• Cassidy-Collins in as few words as I can manage

    Lots of action on Health Twitter. Senators Cassidy and Collins have a “compromise” plan for the ACA. The highlights:

    • Revenue generators (taxes, fees) left in place.
    • Annual and lifetime limits remain.
    • Family plans still allow kids up to 26.
    • States can choose one of three (really four) options:
      1. Keep running the ACA as is
      2. Bail on the ACA entirely
      3. Take the same amount of federal money you’d get for the Medicaid expansion and subsidies and instead give it directly to your people, who will be automatically enrolled in a high deductible catastrophic plan. The money they get is based on age, not income though.
        • Leave the Medicaid expansion in place and instead do #3 only for the exchange market

    I have no idea why any state would choose #2, but that’s me.

    Progressives:

    • Pros – Many states will keep ACA as is. Medicaid expansion, too. Much of ACA left intact.
    • Cons – Many states will bail. It’s likely that states choosing option #3 (or #4) will have plans with fewer benefits. Poor people will be hit hardest, as subsidies not tied to income. (Austin reminds me that there’s a 5% cut in all subsidies)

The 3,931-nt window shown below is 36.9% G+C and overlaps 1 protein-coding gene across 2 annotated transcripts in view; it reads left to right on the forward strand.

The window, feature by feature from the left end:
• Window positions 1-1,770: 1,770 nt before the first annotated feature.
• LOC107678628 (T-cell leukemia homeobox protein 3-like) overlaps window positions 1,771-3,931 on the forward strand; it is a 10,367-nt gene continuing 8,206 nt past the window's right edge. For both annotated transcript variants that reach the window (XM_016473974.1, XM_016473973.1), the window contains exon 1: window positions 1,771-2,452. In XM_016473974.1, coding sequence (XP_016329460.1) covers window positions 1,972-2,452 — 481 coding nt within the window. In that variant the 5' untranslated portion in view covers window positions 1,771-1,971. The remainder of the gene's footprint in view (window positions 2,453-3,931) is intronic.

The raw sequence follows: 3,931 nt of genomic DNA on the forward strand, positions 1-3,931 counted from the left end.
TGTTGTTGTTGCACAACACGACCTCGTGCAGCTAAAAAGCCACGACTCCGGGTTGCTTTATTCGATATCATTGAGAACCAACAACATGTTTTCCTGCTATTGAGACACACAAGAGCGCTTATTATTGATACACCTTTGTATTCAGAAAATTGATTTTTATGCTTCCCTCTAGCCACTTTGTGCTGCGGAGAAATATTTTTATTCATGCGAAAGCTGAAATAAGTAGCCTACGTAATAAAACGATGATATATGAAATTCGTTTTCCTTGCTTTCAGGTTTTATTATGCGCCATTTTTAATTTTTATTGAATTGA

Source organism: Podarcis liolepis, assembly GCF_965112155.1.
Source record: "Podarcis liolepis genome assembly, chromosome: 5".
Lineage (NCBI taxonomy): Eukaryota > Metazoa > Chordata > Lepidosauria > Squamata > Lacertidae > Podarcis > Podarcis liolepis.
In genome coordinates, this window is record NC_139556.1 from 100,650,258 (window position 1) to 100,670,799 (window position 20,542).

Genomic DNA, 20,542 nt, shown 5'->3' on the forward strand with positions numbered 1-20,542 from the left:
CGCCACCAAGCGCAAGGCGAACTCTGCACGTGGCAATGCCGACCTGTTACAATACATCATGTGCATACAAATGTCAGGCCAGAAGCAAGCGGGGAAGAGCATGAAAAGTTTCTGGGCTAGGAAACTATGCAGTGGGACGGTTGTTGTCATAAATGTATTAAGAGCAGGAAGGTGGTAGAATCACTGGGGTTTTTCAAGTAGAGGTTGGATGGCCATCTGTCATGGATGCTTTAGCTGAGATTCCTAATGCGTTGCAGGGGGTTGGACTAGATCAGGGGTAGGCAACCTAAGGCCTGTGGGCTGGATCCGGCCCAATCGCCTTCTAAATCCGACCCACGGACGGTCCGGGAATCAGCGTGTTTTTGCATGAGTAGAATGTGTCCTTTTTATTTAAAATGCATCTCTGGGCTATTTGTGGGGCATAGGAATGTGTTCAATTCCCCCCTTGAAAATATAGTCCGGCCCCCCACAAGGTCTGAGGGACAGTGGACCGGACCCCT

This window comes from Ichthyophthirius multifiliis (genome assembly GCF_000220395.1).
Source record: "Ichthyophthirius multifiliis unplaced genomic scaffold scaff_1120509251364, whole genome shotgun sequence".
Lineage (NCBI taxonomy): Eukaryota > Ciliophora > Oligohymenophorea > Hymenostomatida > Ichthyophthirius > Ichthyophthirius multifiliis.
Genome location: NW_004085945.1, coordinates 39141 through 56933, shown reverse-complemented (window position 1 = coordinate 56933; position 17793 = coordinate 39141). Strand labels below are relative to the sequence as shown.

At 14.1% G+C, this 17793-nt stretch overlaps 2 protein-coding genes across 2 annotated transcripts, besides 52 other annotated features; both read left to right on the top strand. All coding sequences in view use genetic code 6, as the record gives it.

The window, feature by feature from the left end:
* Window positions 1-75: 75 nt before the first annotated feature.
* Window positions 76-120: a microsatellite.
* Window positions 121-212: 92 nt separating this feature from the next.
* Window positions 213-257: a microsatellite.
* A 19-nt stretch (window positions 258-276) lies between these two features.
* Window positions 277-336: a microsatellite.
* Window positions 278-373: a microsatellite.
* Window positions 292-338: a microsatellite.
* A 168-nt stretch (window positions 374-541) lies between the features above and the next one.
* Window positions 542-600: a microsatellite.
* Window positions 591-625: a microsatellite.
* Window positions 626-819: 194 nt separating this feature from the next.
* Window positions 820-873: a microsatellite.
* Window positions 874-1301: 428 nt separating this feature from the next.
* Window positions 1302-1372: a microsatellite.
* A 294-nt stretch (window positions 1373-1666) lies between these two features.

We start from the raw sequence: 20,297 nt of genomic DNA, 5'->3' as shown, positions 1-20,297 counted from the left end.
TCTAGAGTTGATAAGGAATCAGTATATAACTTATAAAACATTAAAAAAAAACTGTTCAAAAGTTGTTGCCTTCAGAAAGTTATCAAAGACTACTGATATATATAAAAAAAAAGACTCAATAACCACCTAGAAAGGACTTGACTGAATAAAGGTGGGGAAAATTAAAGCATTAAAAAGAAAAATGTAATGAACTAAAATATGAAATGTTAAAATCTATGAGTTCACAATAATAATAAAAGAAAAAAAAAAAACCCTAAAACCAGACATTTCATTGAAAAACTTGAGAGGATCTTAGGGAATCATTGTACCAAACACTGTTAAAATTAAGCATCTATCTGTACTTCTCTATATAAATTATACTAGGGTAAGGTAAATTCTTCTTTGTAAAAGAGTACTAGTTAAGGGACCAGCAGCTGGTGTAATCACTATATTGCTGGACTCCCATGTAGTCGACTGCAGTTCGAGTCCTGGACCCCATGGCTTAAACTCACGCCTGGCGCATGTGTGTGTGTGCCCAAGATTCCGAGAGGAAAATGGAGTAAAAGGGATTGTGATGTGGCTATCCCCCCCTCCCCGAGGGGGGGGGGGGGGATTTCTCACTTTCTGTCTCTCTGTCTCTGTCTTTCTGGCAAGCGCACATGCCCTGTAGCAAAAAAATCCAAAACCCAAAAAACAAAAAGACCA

Conservatives:

    • Pros – States get to choose. Subsidies tied to age, not income. More defined contribution than defined benefit. Might get some “compromise” points. (There’s also the 5% cut in all subsidies)
    • Cons – Leaves much of ACA intact (taxes and fees). Leaves feds still on the hook for a lot of $$$. Some will not view this as repeal.

    Let’s be honest, though. At the moment, there’s no reason for Dems to support this. It will piss off a lot of conservatives. It runs counter to President Trump’s EOs. I see no support in leadership. And, there’s no score or details on this yet. If this were pre-ACA, I might view this like Wyden-Bennett. But in today’s climate, I don’t see how this gets much support from either side at the moment.

    @aaronecarroll

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